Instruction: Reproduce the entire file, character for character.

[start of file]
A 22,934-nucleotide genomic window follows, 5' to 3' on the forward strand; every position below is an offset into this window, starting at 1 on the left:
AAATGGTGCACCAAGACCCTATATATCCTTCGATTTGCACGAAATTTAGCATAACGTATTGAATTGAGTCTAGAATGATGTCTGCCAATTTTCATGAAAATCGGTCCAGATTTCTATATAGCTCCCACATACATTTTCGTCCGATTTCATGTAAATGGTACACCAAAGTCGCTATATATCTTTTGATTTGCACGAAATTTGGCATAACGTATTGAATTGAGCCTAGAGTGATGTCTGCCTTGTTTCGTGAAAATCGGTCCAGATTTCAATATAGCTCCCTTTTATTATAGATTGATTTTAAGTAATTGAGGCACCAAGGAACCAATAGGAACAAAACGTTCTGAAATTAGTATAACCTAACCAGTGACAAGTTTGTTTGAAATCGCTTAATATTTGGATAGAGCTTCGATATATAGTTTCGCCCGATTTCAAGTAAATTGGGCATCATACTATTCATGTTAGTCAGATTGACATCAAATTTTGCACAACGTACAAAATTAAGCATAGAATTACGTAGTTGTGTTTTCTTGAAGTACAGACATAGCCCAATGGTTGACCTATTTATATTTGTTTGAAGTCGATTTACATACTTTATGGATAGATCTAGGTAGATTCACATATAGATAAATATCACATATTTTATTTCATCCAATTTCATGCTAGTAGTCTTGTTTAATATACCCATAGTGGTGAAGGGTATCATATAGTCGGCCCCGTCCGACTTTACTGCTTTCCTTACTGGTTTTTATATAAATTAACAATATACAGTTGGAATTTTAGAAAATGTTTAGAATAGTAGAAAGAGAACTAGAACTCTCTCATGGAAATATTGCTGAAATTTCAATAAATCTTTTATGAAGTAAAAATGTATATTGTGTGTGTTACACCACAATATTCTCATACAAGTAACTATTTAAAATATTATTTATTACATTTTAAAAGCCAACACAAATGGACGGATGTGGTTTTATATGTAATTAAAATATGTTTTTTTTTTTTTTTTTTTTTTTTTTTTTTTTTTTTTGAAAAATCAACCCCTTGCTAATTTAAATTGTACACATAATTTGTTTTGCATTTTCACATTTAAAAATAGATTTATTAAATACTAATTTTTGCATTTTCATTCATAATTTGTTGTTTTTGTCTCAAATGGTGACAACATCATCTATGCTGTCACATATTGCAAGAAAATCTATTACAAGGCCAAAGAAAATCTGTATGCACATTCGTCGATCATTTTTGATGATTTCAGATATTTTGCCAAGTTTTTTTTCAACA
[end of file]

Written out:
A 22,934-nucleotide genomic window follows, 5' to 3' on the forward strand; every position below is an offset into this window, starting at 1 on the left:
AAATGGTGCACCAAGACCCTATATATCCTTCGATTTGCACGAAATTTAGCATAACGTATTGAATTGAGTCTAGAATGATGTCTGCCAATTTTCATGAAAATCGGTCCAGATTTCTATATAGCTCCCACATACATTTTCGTCCGATTTCATGTAAATGGTACACCAAAGTCGCTATATATCTTTTGATTTGCACGAAATTTGGCATAACGTATTGAATTGAGCCTAGAGTGATGTCTGCCTTGTTTCGTGAAAATCGGTCCAGATTTCAATATAGCTCCCTTTTATTATAGATTGATTTTAAGTAATTGAGGCACCAAGGAACCAATAGGAACAAAACGTTCTGAAATTAGTATAACCTAACCAGTGACAAGTTTGTTTGAAATCGCTTAATATTTGGATAGAGCTTCGATATATAGTTTCGCCCGATTTCAAGTAAATTGGGCATCATACTATTCATGTTAGTCAGATTGACATCAAATTTTGCACAACGTACAAAATTAAGCATAGAATTACGTAGTTGTGTTTTCTTGAAGTACAGACATAGCCCAATGGTTGACCTATTTATATTTGTTTGAAGTCGATTTACATACTTTATGGATAGATCTAGGTAGATTCACATATAGATAAATATCACATATTTTATTTCATCCAATTTCATGCTAGTAGTCTTGTTTAATATACCCATAGTGGTGAAGGGTATCATATAGTCGGCCCCGTCCGACTTTACTGCTTTCCTTACTGGTTTTTATATAAATTAACAATATACAGTTGGAATTTTAGAAAATGTTTAGAATAGTAGAAAGAGAACTAGAACTCTCTCATGGAAATATTGCTGAAATTTCAATAAATCTTTTATGAAGTAAAAATGTATATTGTGTGTGTTACACCACAATATTCTCATACAAGTAACTATTTAAAATATTATTTATTACATTTTAAAAGCCAACACAAATGGACGGATGTGGTTTTATATGTAATTAAAATATGTTTTTTTTTTTTTTTTTTTTTTTTTTTTTTTTTTTTTGAAAAATCAACCCCTTGCTAATTTAAATTGTACACATAATTTGTTTTGCATTTTCACATTTAAAAATAGATTTATTAAATACTAATTTTTGCATTTTCATTCATAATTTGTTGTTTTTGTCTCAAATGGTGACAACATCATCTATGCTGTCACATATTGCAAGAAAATCTATTACAAGGCCAAAGAAAATCTGTATGCACATTCGTCGATCATTTTTGATGATTTCAGATATTTTGCCAAGTTTTTTTTCAACA